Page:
• (4) Saving the data generated in said analyses in a standard file format for further research of virtual communities on the World Wide Web.

The Public Analysis may consist of one or more of the following types:

    • (A) Generating Popularity Data, including
      • (a) generating a visit count for each website by obtaining it automatically from public web resources;
      • (b) generating a survey-reported user ranking for each website by obtaining it automatically from public web resources;
    • (B) Generating Geographical Data, including:
      • (a) determining a geographical location for a registered domain name of each website from public domain name registries;
      • (b) determining a geographical location for registering agent's address for each website from public domain name registries; and
    • (C) Generating Age Data, by determining a date of registration for each website from public domain name registries and by examine timestamps on pages downloaded during the crawl.

Data may be saved in a set of ascii or comma-delimited-format data files. Most of the data is saved in a single csv-format file in which each site corresponds to a record that can easily be read and processed by common statistical software such as SPSS, SAS, and Microsoft Excel, as well as network analysis software such as UCINet. The deformatted text content of each site is saved in a file that can be used as a input to qualitative analysis software such as Nvivo or N6 for further processing. Lists of link-in and link-out URLs are saved in separate ascii files for each site. In addition, the program optionally saves copies of the sites themselves in an offline format that can be perused using a common web browser.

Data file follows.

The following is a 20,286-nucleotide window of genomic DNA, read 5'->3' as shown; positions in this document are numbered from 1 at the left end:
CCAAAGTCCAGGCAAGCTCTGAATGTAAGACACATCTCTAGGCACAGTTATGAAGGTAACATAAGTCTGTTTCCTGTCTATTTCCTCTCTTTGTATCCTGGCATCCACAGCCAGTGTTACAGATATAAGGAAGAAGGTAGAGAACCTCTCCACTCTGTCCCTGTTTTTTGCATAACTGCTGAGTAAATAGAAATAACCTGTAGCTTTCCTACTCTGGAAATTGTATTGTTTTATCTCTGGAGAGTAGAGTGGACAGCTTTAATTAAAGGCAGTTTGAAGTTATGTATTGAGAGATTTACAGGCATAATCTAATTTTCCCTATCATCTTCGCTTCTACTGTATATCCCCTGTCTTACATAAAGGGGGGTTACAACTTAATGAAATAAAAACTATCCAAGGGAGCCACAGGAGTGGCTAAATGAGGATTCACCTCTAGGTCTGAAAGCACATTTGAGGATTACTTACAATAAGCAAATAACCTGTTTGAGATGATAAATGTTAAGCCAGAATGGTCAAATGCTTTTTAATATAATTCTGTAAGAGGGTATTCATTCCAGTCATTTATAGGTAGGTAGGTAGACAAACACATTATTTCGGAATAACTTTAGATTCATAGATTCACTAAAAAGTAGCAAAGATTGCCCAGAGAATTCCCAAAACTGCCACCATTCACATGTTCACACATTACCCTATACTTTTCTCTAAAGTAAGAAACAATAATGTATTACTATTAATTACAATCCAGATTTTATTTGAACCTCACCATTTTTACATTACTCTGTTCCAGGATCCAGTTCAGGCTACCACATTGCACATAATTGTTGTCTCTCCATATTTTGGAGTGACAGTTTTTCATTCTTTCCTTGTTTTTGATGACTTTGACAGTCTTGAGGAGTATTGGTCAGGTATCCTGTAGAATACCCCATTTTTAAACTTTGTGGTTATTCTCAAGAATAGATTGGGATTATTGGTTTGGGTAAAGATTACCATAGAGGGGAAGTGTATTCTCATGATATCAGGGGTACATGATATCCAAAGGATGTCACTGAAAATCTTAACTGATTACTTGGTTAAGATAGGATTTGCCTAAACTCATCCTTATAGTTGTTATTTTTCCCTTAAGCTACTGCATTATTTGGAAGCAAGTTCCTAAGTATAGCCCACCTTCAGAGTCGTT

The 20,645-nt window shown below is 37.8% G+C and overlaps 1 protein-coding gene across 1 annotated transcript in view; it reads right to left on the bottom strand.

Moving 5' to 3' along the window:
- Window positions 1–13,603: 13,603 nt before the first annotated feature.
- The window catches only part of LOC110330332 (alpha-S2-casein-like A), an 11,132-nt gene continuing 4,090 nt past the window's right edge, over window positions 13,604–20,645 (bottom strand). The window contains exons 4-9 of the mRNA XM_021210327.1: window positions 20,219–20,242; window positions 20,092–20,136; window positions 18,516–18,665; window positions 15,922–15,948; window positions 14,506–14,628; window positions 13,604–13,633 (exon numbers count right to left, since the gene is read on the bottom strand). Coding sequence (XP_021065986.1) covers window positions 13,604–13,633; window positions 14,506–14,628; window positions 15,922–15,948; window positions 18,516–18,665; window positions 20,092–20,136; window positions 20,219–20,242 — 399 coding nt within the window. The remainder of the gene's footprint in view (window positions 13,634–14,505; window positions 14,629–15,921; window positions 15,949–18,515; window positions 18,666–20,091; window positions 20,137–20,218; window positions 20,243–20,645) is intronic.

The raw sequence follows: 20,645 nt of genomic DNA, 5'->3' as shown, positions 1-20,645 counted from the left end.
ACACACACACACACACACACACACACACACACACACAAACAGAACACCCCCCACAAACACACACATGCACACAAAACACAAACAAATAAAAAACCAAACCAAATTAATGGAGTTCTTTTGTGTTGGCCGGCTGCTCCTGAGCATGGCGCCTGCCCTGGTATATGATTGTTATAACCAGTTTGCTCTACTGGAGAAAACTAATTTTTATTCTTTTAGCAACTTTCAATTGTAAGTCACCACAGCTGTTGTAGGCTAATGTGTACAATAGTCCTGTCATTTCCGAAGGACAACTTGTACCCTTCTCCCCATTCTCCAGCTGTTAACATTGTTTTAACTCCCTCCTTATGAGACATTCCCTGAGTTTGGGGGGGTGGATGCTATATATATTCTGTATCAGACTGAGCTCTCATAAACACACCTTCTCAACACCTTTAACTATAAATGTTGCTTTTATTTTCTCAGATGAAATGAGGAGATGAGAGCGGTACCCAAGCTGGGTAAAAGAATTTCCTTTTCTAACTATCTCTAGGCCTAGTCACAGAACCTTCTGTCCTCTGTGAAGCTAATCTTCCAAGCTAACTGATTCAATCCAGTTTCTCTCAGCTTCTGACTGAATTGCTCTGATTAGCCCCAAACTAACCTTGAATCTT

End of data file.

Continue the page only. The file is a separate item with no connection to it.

The software agent and method of the present invention thus uses a configurable crawling algorithm adapted from sociological “centrality” theory and content association to automatically locate virtual communities of interest around a particular topic specified by the user, identify key actors within the community, and determine the content patterns that characterize the communications of such key actors. It also draws upon the downloaded results of its crawls, as well as publicly available web information resources, to collect quantitative and qualitative data about the characteristics of sites in the community, and to output them in a form that can be used by standard statistical, content analysis, and other data processing software.

The novelty of the invention resides in its novel combination of components that can be used by researchers for a variety of applied studies of structure within virtual communities on the World Wide Web. It can be used primarily as a way for social scientists, business managers, government officials and other researchers and policy implementers to analyze the characteristics of the Web virtual community related to their topic of interest. It is a first application that potentially allows non-expert users to systematically identify the virtual community of websites concerned with a particular issue, and to single out those websites with the most influence within that community. It is also the first application that allows such users to automatically generate a wide range of link, content, geographical, age, and popularity data about websites without manually exploring the websites themselves as well as the various public references on the Internet relating to site characteristics.

Other objects, features, and advantages of the present invention will be explained in the following detailed description of the invention having reference to the appended drawings.

BRIEF DESCRIPTION OF DRAWINGS

FIG. 1 illustrates a method for locating and analyzing a virtual community on the World Wide Web using a software agent for crawling among websites thereon, in accordance with the present invention.

FIG. 2 illustrates a method for analyzing the links, websites, centrality rankings, and keyword matching data obtained from crawled websites and saving the data generated therefrom in a standard file format.